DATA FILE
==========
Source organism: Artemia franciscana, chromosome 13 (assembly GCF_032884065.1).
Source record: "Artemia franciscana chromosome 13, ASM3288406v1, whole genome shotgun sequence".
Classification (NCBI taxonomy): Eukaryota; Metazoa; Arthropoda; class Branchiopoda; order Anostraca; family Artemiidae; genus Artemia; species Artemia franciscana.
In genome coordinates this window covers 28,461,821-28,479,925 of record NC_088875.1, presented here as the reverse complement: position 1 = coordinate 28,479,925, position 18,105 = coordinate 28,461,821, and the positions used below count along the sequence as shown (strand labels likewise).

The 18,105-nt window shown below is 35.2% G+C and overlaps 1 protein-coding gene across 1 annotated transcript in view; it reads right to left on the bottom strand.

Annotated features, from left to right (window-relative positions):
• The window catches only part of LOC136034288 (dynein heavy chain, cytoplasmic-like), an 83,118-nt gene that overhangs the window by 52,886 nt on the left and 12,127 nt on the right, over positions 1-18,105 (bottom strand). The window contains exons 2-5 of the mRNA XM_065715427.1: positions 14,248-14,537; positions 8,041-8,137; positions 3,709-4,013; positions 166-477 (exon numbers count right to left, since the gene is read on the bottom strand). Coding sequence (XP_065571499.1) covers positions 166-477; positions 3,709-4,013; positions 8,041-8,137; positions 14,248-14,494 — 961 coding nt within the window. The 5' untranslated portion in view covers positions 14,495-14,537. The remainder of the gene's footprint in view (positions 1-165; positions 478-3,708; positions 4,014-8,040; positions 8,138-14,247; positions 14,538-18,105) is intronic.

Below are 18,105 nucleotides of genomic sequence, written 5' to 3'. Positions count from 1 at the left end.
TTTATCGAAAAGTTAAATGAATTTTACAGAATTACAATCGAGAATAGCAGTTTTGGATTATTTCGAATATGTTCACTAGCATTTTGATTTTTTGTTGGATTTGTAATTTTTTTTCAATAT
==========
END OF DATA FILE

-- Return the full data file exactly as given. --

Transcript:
Source organism: Artemia franciscana, chromosome 13 (assembly GCF_032884065.1).
Source record: "Artemia franciscana chromosome 13, ASM3288406v1, whole genome shotgun sequence".
Classification (NCBI taxonomy): Eukaryota; Metazoa; Arthropoda; class Branchiopoda; order Anostraca; family Artemiidae; genus Artemia; species Artemia franciscana.
In genome coordinates this window covers 28,461,821-28,479,925 of record NC_088875.1, presented here as the reverse complement: position 1 = coordinate 28,479,925, position 18,105 = coordinate 28,461,821, and the positions used below count along the sequence as shown (strand labels likewise).

The 18,105-nt window shown below is 35.2% G+C and overlaps 1 protein-coding gene across 1 annotated transcript in view; it reads right to left on the bottom strand.

Annotated features, from left to right (window-relative positions):
• The window catches only part of LOC136034288 (dynein heavy chain, cytoplasmic-like), an 83,118-nt gene that overhangs the window by 52,886 nt on the left and 12,127 nt on the right, over positions 1-18,105 (bottom strand). The window contains exons 2-5 of the mRNA XM_065715427.1: positions 14,248-14,537; positions 8,041-8,137; positions 3,709-4,013; positions 166-477 (exon numbers count right to left, since the gene is read on the bottom strand). Coding sequence (XP_065571499.1) covers positions 166-477; positions 3,709-4,013; positions 8,041-8,137; positions 14,248-14,494 — 961 coding nt within the window. The 5' untranslated portion in view covers positions 14,495-14,537. The remainder of the gene's footprint in view (positions 1-165; positions 478-3,708; positions 4,014-8,040; positions 8,138-14,247; positions 14,538-18,105) is intronic.

Below are 18,105 nucleotides of genomic sequence, written 5' to 3'. Positions count from 1 at the left end.
TTTATCGAAAAGTTAAATGAATTTTACAGAATTACAATCGAGAATAGCAGTTTTGGATTATTTCGAATATGTTCACTAGCATTTTGATTTTTTGTTGGATTTGTAATTTTTTTTCAATAT